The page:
WEBRANT

WEBRANT

| March 11, 2004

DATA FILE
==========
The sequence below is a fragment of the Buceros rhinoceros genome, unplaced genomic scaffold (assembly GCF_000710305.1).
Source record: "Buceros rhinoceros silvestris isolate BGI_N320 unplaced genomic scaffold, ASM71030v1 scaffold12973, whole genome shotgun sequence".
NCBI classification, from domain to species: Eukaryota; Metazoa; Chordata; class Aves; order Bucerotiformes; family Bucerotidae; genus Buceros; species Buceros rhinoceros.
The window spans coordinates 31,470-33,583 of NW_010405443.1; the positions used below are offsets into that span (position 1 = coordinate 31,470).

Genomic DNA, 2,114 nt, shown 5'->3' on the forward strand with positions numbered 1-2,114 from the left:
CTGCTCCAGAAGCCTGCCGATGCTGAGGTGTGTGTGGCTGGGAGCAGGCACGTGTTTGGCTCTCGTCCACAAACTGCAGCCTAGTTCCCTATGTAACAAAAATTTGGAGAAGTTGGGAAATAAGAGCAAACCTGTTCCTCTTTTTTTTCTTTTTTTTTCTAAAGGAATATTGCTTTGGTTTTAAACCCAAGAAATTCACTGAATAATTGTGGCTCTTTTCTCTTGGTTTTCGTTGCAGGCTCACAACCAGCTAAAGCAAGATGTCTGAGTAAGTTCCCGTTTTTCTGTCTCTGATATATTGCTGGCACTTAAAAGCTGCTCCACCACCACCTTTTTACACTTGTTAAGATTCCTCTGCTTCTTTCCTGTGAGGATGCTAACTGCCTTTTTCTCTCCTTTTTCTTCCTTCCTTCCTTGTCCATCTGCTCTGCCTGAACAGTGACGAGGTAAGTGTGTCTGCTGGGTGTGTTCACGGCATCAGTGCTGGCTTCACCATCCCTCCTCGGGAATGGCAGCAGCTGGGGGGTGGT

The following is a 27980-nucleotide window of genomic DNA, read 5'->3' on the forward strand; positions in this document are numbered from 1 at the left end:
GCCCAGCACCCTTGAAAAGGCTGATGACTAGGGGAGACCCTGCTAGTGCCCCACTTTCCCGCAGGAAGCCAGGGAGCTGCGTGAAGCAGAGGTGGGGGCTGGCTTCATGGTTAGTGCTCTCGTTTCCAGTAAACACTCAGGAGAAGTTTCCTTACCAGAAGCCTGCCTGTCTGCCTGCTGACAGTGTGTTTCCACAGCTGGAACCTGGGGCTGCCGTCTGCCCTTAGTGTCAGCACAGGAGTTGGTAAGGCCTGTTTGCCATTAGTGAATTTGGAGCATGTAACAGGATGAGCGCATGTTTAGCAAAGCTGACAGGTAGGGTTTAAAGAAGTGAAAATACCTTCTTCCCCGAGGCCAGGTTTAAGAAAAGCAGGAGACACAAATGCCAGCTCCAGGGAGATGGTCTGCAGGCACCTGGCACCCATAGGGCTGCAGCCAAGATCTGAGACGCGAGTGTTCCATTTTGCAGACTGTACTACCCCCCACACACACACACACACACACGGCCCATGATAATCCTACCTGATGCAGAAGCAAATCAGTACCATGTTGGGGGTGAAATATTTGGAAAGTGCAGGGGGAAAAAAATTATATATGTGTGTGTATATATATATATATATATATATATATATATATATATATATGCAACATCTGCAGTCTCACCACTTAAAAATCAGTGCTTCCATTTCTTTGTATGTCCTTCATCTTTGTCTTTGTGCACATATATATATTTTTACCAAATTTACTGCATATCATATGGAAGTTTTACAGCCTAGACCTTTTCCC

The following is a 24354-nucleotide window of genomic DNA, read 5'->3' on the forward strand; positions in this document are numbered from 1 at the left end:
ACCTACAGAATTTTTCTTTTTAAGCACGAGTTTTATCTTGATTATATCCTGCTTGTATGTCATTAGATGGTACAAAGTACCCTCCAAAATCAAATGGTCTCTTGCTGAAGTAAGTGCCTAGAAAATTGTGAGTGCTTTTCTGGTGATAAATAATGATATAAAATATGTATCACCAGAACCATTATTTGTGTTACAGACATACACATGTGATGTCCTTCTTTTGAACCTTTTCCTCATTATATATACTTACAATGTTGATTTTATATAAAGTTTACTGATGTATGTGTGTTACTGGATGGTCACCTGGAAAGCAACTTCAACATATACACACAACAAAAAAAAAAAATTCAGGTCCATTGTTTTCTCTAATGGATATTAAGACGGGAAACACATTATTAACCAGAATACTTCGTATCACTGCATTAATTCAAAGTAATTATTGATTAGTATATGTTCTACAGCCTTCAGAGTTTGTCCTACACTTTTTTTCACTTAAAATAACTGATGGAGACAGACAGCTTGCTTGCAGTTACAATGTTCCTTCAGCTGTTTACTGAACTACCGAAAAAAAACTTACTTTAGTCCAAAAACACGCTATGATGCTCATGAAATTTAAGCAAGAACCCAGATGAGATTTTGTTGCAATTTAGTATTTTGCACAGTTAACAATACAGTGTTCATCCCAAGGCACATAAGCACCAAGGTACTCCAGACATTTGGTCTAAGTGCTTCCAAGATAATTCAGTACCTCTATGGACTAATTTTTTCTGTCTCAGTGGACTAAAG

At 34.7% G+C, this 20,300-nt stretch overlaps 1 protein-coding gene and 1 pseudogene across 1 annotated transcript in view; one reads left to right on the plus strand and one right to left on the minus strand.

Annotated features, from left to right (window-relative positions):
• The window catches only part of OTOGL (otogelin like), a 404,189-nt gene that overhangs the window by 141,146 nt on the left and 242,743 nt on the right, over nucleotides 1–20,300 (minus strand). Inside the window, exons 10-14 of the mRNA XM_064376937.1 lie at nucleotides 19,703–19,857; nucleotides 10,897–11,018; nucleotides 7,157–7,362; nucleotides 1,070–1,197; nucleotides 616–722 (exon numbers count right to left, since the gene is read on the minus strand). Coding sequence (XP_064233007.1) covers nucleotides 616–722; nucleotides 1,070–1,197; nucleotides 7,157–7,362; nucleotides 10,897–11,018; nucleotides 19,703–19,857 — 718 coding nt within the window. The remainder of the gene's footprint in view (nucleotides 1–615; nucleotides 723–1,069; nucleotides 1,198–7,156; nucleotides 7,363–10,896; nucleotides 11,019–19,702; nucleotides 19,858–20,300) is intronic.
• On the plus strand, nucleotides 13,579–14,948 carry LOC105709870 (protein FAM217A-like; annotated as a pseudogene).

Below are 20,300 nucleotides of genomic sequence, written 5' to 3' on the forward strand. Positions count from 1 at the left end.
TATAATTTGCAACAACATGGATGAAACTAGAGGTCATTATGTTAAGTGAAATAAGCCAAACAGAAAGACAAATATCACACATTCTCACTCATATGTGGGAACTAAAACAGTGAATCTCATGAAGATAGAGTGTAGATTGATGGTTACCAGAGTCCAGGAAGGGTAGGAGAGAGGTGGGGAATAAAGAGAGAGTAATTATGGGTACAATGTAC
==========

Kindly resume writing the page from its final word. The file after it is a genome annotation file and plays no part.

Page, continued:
NOT THE OLDEST PROFESSION, JUST THE MOST PUT-UPON Imagine a profession in which its practitioner has no office, no phone, no computer, no assistant, no period during the workday to do job-related paperwork, no time to leave the worksite for lunch, and no permission to go to the restroom because heeding calls of nature at unauthorized times violates policy. Lunch is a race to the solitary microwave in a tiny, windowless break room where dozens of others on the same schedule jockey for a seat. Choosing on site food service is quicker, but amounts to heart disease in a foam carton. The professional must be back at his workstation in twenty-six minutes. The end of the day is not really the end of work as preparation for the next shift must be completed at home. These are hours for which is there is no monetary compensation. Sound appealing? Not to anyone with two college degrees and the chance to do something else for a living. But the above scenario typifies the workday for a public school teacher in America. Think that increasing teacher pay and eliminating accreditation obstacles will lure professionals from other fields to public schools? Advocates of merit pay and overhauling teacher certification do. And they couldn’t be more wrong. I know because I tried it. In 1997, this former corporate stiff entered graduate school to acquire a Master of Arts in Teaching. I chose teaching as a mid-life career because I believe that education is the great economic equalizer--my own life is proof of the power to improve one’s station in life through learning. Reared in little material comfort, I endured countless parental lectures about how many more opportunities my mother and father might have had if they had been able to finish school instead of having to help support their families during the Depression. It is not hyperbole to say that every advantage I enjoy today is because of our system of public education and those who labored in it. Decades after they taught me, I can remember the names of teachers who nurtured my curiosity and encouraged me to be all that I could be (with apologies to the U.S. Army). How many of us have an opportunity to touch the world in a similar fashion? By becoming a teacher, perhaps I could pay that debt forward by helping inner city kids realize their potential as I had been lucky enough to do. But after I completed my student teaching, I was cured of the belief that an educated, enthusiastic adult with life experience could make a difference. And if one could, I was unwilling to spend my days in a place that makes nineteenth-century sweatshops seem like spas. A summa cum laude undergraduate in history and political science, I am plenty qualified to teach the subjects in which I am certified. The required education courses were pedagogical pabulum; designed more to test one’s endurance than erudition, and which proved that those who can’t teach, teach teachers. To be sure, the program was tedious and largely irrelevant, but hardly daunting enough to be an impediment to a career in the classroom. But even after jumping through all the accreditation hoops of graduate school, I decided not to teach--and it had nothing to do with the pay. Today, I can say with certainty that money alone has no power to recruit, repel or retain teachers. And easing accreditation might lure a few folks to try their hand at teaching, but once they experience the reality, few will stay. I believe this not merely because of my time in the classroom, but because the only complaints I heard at the faculty lunch table were about working conditions. A seasoned teacher told of a broken collarbone as a result of being pushed down the stairs by an angry student--and was counting the days until retirement. Another faculty member told about parental apathy so great, that in a middle school of 1,000 students, only one guardian showed up for Open House. There were lamentations that little was being done to rid the classroom of "emotionally-impaired" students who were being coached by their parents to misbehave so they could qualify for a disability check. And I was at a middle school assignment the day an ambulance pulled up to transport a profusely bleeding seventh grader whose box cutter-wielding classmate had missed his jugular by a fraction of an inch. The attacker? His same-age girlfriend who was exacting revenge for his boasts of their sexual liaison the night before. But complaints about pay? Not a single one in the hundreds of hours I spent as a substitute and student teacher. Anecdotes aside, if pay and certification were the real obstacles to quality classrooms, why do nearly half of today’s education graduates, many of them expats from business and other arenas, never teach after completing a program that advertises its pay scale from the beginning? Why are these new graduates not streaming into classrooms desperate for their services, if all that stands between them and a secure career is money and credentials? And how does low compensation explain the departure, after only a year or two, of those who actually accept a teaching position? It is true that some members of teacher unions resist efforts at merit pay and more inclusive hiring policies because they fear the "outing" of the incompetent among them. And as in any profession, there are unqualified practitioners who should be driven from the ranks. But not all of us who question merit pay and other teacher reforms have ulterior motives. And if merit pay guarantees better results, why are there no efforts to hold other professions hostage to the performance of those they tend? Will increasing a doctor’s compensation cause his patient to stop smoking or lose weight? Will higher fees for a criminal attorney increase the likelihood his client will go straight? How about incentivizing ministers to cut down on sin? The merit pay/easy accreditation proposal is fallaciously founded on the notion that an unfettered "market" will attract better teachers which will, in turn, create better students. But like vouchers and other efforts at privatization, free market principles are not easily adapted to public education because students are not like sneakers or workers. "Good" students cannot be chosen by the teacher/consumer as if they were a better, cheaper pair of shoes. "Bad" students cannot be fired by the teacher/boss as if they were unsatisfactory employees. Do we really believe that a poorly compensated teacher is all that prevents an underachieving student from becoming a National Merit Scholar? Behind parents, teachers exert the single greatest influence on a child’s life and their worth is incalculable. That fact alone provides plenty of justification for insisting on the highest quality instructors and paying them more. But creating a pool of better prepared students cannot be the sole province of teachers. Low student achievement is a national malaise caused by a number of factors, one of which is sometimes a less-than-qualified instructor, and none of which have anything to do with money. Merit pay, like most of the other expensive bromides prescribed as the cure du jour for American schools, will not fix our educational ills because academic excellence cannot be bought with money--not in the pockets of teachers nor in the coffers of school systems. It must be purchased with the toil and sweat of students whose parents believe that diagramming a sentence is as important as perfecting a jump shot, and that anything worth having is not easy--and it never will be. American slaves in the Civil War era understood that no ignorant man could be truly free from tyranny. They did not wait for literacy to be spoon fed to them, risking their very lives in learning to read. They refused to remain uneducated because they knew that knowledge is power--and it always will be. Unlike educators before them, today’s teachers are expected to single-handedly make up for the poor or absent parenting that is largely to blame for schoolchildren who do not value an education. Tweaking a seriously flawed system by instituting a few token reforms will not improve America’s schools. Only a revolution in the way we regard education and its practioners will suffice, and that revolution must start with students who are then supported by their parents and society. Students will not reach their potential until they abandon the notion that school is designed to entertain them for a dozen odd years while they await the issuance of their diplomas. Parents will do their part to turn schools around when they insist that their children come to class with a respectful attitude toward those who seek to bring them out of ignorance. And society? Well, we will have to do more than pay lip service to education in election years, and decide that lauding the science fair finalist is just as important as celebrating the winning football team. And rid our thinking of the absurd adage "those who can’t, teach." To paraphrase a bit of Eastern philosophy: when the students are ready, their teachers will appear--and they won’t have their pockets turned inside out.